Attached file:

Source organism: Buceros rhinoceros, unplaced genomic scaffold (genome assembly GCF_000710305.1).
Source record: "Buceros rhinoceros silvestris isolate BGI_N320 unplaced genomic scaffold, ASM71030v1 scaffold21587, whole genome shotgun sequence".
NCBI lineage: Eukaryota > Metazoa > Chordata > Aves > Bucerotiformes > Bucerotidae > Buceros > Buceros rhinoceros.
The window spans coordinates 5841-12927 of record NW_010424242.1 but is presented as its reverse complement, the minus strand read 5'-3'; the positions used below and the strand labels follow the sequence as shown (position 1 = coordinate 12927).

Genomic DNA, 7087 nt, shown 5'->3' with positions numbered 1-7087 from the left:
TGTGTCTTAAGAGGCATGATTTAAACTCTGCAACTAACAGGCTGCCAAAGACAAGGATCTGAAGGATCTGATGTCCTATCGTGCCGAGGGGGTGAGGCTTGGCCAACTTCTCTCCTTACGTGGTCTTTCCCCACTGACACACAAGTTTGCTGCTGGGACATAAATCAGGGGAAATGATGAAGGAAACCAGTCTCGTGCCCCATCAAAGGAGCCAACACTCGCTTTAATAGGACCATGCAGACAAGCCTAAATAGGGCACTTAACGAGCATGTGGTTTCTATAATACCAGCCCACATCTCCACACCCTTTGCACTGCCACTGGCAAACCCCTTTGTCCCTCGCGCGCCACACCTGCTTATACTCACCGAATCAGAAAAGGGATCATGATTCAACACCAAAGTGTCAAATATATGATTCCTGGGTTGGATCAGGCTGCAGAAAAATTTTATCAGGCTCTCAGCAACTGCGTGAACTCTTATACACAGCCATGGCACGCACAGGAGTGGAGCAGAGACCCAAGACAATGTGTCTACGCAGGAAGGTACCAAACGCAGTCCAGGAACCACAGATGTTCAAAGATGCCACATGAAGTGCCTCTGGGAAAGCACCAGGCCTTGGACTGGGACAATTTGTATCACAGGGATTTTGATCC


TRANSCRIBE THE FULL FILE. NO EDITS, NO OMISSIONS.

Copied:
Source organism: Buceros rhinoceros, unplaced genomic scaffold (genome assembly GCF_000710305.1).
Source record: "Buceros rhinoceros silvestris isolate BGI_N320 unplaced genomic scaffold, ASM71030v1 scaffold21587, whole genome shotgun sequence".
NCBI lineage: Eukaryota > Metazoa > Chordata > Aves > Bucerotiformes > Bucerotidae > Buceros > Buceros rhinoceros.
The window spans coordinates 5841-12927 of record NW_010424242.1 but is presented as its reverse complement, the minus strand read 5'-3'; the positions used below and the strand labels follow the sequence as shown (position 1 = coordinate 12927).

Genomic DNA, 7087 nt, shown 5'->3' with positions numbered 1-7087 from the left:
TGTGTCTTAAGAGGCATGATTTAAACTCTGCAACTAACAGGCTGCCAAAGACAAGGATCTGAAGGATCTGATGTCCTATCGTGCCGAGGGGGTGAGGCTTGGCCAACTTCTCTCCTTACGTGGTCTTTCCCCACTGACACACAAGTTTGCTGCTGGGACATAAATCAGGGGAAATGATGAAGGAAACCAGTCTCGTGCCCCATCAAAGGAGCCAACACTCGCTTTAATAGGACCATGCAGACAAGCCTAAATAGGGCACTTAACGAGCATGTGGTTTCTATAATACCAGCCCACATCTCCACACCCTTTGCACTGCCACTGGCAAACCCCTTTGTCCCTCGCGCGCCACACCTGCTTATACTCACCGAATCAGAAAAGGGATCATGATTCAACACCAAAGTGTCAAATATATGATTCCTGGGTTGGATCAGGCTGCAGAAAAATTTTATCAGGCTCTCAGCAACTGCGTGAACTCTTATACACAGCCATGGCACGCACAGGAGTGGAGCAGAGACCCAAGACAATGTGTCTACGCAGGAAGGTACCAAACGCAGTCCAGGAACCACAGATGTTCAAAGATGCCACATGAAGTGCCTCTGGGAAAGCACCAGGCCTTGGACTGGGACAATTTGTATCACAGGGATTTTGATCC